This is part one of a three-part series focused on helping couples get on the same financial page. I have used these three steps to work through substantial financial challenges and achieve some of my biggest plans, hopes, and dreams. I’m confident they can help you move forward to living a fully funded life!
“How do I get my spouse to work with me on our finances?”
This is a very common question—I have been asked it countless times. I call this the “Non-participating Spouse Problem.” It is a very real issue, and it can be extremely frustrating. It can also take a tremendous toll on a marriage.
First, let me share two key facts we must all understand:
- Finances are one of the top causes of marriage fights and divorce.
- Until both spouses are on the same page financially, it is impossible to maximize your financial potential.
So, recognizing how important it is that you both be on the same financial page, I submit the following strategies to bring the reluctant spouse on board with planning the family’s finances.
Step 1. Plan your conversation
Write down the reasons you would like to have your spouse’s active help in managing the family’s finances. Include your dreams in this list. Items could include: the 25th anniversary trip you have always dreamed of, the boat you’ve always wanted, paying for your child’s wedding or college education, etc.
Prior to the conversation, identify some potential ways to improve your financial management. I highly recommend putting together a monthly spending plan before the month actually begins.
Establish one big next step you wish your spouse would take with you on your financial journey. Write down this step as your goal so that you can remain focused during your conversation. Some potential next steps could include:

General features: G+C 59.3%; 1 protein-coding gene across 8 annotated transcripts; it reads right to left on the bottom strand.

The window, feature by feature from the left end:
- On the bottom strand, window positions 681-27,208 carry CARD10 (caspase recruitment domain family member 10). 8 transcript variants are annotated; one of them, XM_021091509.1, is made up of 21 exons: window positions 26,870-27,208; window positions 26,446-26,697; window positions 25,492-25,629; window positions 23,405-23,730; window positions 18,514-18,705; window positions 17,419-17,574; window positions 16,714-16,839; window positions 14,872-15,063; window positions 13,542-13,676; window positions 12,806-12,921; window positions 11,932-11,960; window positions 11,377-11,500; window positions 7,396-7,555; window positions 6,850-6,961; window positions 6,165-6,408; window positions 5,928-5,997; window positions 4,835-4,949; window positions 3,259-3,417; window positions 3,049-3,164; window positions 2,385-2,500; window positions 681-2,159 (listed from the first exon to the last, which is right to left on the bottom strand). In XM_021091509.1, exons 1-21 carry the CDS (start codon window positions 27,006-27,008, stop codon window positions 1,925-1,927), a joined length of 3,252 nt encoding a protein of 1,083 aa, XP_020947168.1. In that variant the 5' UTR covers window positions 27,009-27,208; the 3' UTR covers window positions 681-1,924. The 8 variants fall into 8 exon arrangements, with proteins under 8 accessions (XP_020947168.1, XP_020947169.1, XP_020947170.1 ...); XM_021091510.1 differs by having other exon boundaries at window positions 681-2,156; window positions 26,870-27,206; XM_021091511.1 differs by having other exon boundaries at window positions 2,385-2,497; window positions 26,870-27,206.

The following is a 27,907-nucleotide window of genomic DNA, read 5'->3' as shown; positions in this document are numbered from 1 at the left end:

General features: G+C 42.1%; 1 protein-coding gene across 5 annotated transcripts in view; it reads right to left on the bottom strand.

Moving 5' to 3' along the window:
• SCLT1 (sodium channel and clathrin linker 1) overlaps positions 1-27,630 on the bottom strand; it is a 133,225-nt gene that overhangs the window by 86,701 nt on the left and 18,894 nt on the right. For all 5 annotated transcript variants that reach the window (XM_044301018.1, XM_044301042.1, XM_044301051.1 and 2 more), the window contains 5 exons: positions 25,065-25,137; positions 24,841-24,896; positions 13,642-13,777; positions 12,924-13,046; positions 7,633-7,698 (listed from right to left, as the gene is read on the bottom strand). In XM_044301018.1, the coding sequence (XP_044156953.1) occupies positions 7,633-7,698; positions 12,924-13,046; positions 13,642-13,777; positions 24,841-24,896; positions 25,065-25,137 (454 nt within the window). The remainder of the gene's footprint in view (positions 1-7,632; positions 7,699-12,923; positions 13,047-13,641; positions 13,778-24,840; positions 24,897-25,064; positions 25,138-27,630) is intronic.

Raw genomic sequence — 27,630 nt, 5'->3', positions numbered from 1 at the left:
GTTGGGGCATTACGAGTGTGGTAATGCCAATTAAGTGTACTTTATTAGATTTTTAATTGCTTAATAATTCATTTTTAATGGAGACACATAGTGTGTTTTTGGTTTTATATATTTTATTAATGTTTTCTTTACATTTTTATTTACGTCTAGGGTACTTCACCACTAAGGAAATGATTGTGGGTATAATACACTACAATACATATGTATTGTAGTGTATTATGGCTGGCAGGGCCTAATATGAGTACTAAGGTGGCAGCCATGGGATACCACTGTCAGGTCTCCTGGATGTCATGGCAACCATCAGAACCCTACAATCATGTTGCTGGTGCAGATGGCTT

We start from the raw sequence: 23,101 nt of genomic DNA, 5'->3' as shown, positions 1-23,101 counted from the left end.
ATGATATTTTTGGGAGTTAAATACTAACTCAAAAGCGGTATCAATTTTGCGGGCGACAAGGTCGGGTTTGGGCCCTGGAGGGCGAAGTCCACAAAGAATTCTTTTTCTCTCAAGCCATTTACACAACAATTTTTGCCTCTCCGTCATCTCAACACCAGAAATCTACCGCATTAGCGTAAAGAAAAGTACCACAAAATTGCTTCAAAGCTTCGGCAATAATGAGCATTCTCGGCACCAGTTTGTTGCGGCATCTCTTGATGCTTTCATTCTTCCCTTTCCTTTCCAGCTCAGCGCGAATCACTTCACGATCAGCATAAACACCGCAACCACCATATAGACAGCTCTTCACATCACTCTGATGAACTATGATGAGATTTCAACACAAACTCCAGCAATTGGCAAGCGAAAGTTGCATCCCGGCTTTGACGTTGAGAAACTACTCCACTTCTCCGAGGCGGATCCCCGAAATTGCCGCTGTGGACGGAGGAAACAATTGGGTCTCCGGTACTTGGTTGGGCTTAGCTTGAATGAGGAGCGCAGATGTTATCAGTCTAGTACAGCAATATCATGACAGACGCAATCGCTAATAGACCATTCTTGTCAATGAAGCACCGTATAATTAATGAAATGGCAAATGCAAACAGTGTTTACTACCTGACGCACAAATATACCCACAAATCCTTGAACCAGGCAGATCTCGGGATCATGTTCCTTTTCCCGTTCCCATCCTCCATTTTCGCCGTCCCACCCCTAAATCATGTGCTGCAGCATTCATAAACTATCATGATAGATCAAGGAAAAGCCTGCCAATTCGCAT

- “We need to work together on our budget. Will you help me prepare the budget each month?”
- “We would benefit from meeting with a financial coach together.”
- “We need to write down our plans, hopes, and dreams together and establish a financial plan to achieve them.”
- “We should begin saving for our children’s college.”
- “We should participate in the financial class that’s being offered at church.”
Take time to plan out your conversation. As Henry Ford once famously said, “Fail to plan. Plan to fail.”
Once you’ve planned your conversation, it is time to “have the conversation” and that’s what we’ll talk about in the next part of this three-part series.
Joseph Sangl is a leading teacher of personal finances and the founder of I Was Broke. Now I’m Not., an organization committed to helping people live fully funded lives. He’s also the author of several books including his latest release, “I Was Broke. Now I’m Not.” Joe resides in Anderson, South Carolina with his wife, Jenn, and their three children. You can connect with Joseph on Twitter.
Don't give up on your marriage. It is worth the effort and investment. If you feel like your marriage is struggling, or even failing, there is hope. There is healing.